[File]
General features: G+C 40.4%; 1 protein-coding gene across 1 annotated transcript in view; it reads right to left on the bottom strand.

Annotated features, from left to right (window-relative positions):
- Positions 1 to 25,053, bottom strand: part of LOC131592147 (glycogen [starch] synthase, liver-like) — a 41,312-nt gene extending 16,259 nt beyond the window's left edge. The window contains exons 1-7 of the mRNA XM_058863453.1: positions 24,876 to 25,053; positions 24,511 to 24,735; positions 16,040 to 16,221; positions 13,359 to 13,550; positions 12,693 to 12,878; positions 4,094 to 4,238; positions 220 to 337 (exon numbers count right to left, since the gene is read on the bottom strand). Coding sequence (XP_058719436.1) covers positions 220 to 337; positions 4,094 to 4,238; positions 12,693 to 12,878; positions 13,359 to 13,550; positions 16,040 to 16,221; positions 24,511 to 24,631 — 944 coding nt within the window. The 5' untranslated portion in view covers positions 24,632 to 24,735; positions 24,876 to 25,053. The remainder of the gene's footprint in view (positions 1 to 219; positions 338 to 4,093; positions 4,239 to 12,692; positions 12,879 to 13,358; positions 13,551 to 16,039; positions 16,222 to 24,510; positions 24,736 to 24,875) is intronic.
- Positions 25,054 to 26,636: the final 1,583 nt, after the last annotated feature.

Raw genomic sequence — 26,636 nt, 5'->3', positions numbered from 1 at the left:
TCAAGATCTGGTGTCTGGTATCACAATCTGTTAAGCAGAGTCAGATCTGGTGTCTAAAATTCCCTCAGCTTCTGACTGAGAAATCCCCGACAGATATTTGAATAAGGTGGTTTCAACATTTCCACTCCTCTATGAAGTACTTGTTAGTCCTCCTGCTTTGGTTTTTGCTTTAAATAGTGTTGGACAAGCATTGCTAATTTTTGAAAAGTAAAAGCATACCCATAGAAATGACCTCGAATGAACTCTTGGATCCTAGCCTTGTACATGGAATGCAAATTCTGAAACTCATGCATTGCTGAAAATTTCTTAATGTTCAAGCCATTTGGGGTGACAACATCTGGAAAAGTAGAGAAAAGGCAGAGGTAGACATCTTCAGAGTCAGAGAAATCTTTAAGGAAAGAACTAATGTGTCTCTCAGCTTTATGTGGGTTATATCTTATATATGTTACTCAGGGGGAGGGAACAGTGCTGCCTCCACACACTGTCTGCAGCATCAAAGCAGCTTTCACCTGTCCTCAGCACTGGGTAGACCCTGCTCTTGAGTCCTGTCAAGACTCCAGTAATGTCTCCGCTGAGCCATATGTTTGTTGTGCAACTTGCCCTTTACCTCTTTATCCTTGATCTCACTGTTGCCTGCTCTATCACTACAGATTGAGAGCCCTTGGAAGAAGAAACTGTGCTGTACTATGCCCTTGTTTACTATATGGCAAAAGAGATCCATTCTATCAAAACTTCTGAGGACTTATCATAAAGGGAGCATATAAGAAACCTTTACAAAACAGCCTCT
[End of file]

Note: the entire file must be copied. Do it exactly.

General features: G+C 40.4%; 1 protein-coding gene across 1 annotated transcript in view; it reads right to left on the bottom strand.

Annotated features, from left to right (window-relative positions):
- Positions 1 to 25,053, bottom strand: part of LOC131592147 (glycogen [starch] synthase, liver-like) — a 41,312-nt gene extending 16,259 nt beyond the window's left edge. The window contains exons 1-7 of the mRNA XM_058863453.1: positions 24,876 to 25,053; positions 24,511 to 24,735; positions 16,040 to 16,221; positions 13,359 to 13,550; positions 12,693 to 12,878; positions 4,094 to 4,238; positions 220 to 337 (exon numbers count right to left, since the gene is read on the bottom strand). Coding sequence (XP_058719436.1) covers positions 220 to 337; positions 4,094 to 4,238; positions 12,693 to 12,878; positions 13,359 to 13,550; positions 16,040 to 16,221; positions 24,511 to 24,631 — 944 coding nt within the window. The 5' untranslated portion in view covers positions 24,632 to 24,735; positions 24,876 to 25,053. The remainder of the gene's footprint in view (positions 1 to 219; positions 338 to 4,093; positions 4,239 to 12,692; positions 12,879 to 13,358; positions 13,551 to 16,039; positions 16,222 to 24,510; positions 24,736 to 24,875) is intronic.
- Positions 25,054 to 26,636: the final 1,583 nt, after the last annotated feature.

Raw genomic sequence — 26,636 nt, 5'->3', positions numbered from 1 at the left:
TCAAGATCTGGTGTCTGGTATCACAATCTGTTAAGCAGAGTCAGATCTGGTGTCTAAAATTCCCTCAGCTTCTGACTGAGAAATCCCCGACAGATATTTGAATAAGGTGGTTTCAACATTTCCACTCCTCTATGAAGTACTTGTTAGTCCTCCTGCTTTGGTTTTTGCTTTAAATAGTGTTGGACAAGCATTGCTAATTTTTGAAAAGTAAAAGCATACCCATAGAAATGACCTCGAATGAACTCTTGGATCCTAGCCTTGTACATGGAATGCAAATTCTGAAACTCATGCATTGCTGAAAATTTCTTAATGTTCAAGCCATTTGGGGTGACAACATCTGGAAAAGTAGAGAAAAGGCAGAGGTAGACATCTTCAGAGTCAGAGAAATCTTTAAGGAAAGAACTAATGTGTCTCTCAGCTTTATGTGGGTTATATCTTATATATGTTACTCAGGGGGAGGGAACAGTGCTGCCTCCACACACTGTCTGCAGCATCAAAGCAGCTTTCACCTGTCCTCAGCACTGGGTAGACCCTGCTCTTGAGTCCTGTCAAGACTCCAGTAATGTCTCCGCTGAGCCATATGTTTGTTGTGCAACTTGCCCTTTACCTCTTTATCCTTGATCTCACTGTTGCCTGCTCTATCACTACAGATTGAGAGCCCTTGGAAGAAGAAACTGTGCTGTACTATGCCCTTGTTTACTATATGGCAAAAGAGATCCATTCTATCAAAACTTCTGAGGACTTATCATAAAGGGAGCATATAAGAAACCTTTACAAAACAGCCTCT